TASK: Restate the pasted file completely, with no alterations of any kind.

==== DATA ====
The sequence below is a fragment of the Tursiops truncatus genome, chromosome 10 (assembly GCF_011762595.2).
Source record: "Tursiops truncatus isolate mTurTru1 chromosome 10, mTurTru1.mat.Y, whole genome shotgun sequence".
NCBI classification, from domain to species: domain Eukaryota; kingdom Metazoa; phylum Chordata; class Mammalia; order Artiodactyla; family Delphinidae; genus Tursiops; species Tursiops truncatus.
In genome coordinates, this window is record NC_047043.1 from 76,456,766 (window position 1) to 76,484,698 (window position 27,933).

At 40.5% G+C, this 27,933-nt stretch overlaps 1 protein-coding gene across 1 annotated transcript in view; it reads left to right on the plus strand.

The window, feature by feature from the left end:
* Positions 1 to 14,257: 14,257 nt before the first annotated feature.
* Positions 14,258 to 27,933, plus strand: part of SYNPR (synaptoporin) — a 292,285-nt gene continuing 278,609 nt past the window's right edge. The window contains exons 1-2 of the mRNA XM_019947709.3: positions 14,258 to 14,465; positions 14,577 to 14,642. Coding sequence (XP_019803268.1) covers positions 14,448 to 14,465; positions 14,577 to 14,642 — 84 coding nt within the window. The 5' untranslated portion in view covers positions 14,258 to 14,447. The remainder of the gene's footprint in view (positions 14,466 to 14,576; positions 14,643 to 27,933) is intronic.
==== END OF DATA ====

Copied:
The sequence below is a fragment of the Tursiops truncatus genome, chromosome 10 (assembly GCF_011762595.2).
Source record: "Tursiops truncatus isolate mTurTru1 chromosome 10, mTurTru1.mat.Y, whole genome shotgun sequence".
NCBI classification, from domain to species: domain Eukaryota; kingdom Metazoa; phylum Chordata; class Mammalia; order Artiodactyla; family Delphinidae; genus Tursiops; species Tursiops truncatus.
In genome coordinates, this window is record NC_047043.1 from 76,456,766 (window position 1) to 76,484,698 (window position 27,933).

At 40.5% G+C, this 27,933-nt stretch overlaps 1 protein-coding gene across 1 annotated transcript in view; it reads left to right on the plus strand.

The window, feature by feature from the left end:
* Positions 1 to 14,257: 14,257 nt before the first annotated feature.
* Positions 14,258 to 27,933, plus strand: part of SYNPR (synaptoporin) — a 292,285-nt gene continuing 278,609 nt past the window's right edge. The window contains exons 1-2 of the mRNA XM_019947709.3: positions 14,258 to 14,465; positions 14,577 to 14,642. Coding sequence (XP_019803268.1) covers positions 14,448 to 14,465; positions 14,577 to 14,642 — 84 coding nt within the window. The 5' untranslated portion in view covers positions 14,258 to 14,447. The remainder of the gene's footprint in view (positions 14,466 to 14,576; positions 14,643 to 27,933) is intronic.